This return was subscribed and sworn to by the deputy sheriff on the same day it was executed.
Upon the proceeding in Denver, an interlocutory decree of divorce was granted to plaintiff on April 23, 1942, and it contained the following recital: "* * * that during the six months period next ensuing after the date of this decree the parties hereto shall not be divorced, and neither party shall contract another marriage; * * *."
This recital becomes unimportant since it appears from the stipulation of the parties that the plaintiff and the insured "went through a marriage ceremony", "on March 21, 1942 at Olathe, Kansas," and that the insured and the plaintiff "lived together as man and wife until the death of the insured." It was also agreed that the "plaintiff was under no legal incapacity on her part to contract the marriage." The parties further agreed that after the filing of the suit the installment "payments to defendant, Margaret Gertrude Cavanaugh, were suspended pending this litigation."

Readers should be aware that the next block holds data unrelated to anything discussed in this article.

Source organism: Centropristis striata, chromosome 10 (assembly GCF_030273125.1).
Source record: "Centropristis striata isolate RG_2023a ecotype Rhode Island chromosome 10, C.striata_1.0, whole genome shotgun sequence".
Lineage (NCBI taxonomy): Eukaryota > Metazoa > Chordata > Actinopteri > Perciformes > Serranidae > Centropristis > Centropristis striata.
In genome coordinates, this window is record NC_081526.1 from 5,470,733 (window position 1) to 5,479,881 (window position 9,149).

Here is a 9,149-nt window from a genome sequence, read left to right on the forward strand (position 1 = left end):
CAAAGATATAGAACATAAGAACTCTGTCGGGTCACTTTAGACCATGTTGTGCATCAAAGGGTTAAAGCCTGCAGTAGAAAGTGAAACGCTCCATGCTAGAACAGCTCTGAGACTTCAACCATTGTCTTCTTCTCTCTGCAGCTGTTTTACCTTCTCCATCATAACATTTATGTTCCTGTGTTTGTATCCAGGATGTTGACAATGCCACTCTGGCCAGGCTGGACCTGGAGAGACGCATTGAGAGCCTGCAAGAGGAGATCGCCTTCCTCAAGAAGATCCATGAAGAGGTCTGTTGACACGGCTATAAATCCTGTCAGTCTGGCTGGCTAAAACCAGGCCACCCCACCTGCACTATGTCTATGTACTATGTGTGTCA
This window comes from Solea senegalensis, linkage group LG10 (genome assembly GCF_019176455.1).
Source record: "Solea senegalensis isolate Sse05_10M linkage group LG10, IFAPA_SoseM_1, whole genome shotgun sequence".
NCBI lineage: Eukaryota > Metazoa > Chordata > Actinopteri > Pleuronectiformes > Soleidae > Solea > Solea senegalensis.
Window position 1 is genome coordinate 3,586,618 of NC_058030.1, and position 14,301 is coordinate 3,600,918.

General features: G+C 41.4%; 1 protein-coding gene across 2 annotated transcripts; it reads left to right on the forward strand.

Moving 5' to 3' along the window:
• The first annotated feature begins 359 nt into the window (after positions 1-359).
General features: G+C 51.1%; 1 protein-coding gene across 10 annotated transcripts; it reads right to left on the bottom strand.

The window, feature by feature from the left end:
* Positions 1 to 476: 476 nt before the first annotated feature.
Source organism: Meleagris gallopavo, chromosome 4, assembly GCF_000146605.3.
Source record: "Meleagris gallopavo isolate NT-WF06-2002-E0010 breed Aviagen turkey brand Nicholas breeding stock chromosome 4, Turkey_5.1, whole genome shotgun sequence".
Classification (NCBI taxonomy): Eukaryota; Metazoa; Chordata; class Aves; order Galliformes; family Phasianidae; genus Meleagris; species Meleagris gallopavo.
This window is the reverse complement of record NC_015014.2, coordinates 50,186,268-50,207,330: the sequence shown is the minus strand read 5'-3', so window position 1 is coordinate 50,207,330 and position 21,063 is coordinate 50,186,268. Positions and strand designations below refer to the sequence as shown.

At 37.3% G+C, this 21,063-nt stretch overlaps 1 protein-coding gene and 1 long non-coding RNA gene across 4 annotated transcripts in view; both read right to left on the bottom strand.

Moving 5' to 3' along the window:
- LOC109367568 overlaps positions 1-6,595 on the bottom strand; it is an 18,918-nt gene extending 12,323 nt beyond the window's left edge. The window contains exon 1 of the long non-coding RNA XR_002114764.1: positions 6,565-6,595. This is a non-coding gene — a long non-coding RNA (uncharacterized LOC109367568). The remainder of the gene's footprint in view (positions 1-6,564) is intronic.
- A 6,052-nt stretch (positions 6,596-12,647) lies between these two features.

1. Section 3362, R.S.Mo. 1939, Mo.R.S. A., specifically provides: "All marriages, where either of the parties has a former wife or husband living, shall be void, unless the former marriage shall have been dissolved."
It would appear, therefore, that the insured's marriage with plaintiff on March 21, 1942 was void for the reason that he was, at that time, lawfully married to the above named, Laura Cavanaugh, nee Boulware, unless "the former marriage shall have been dissolved."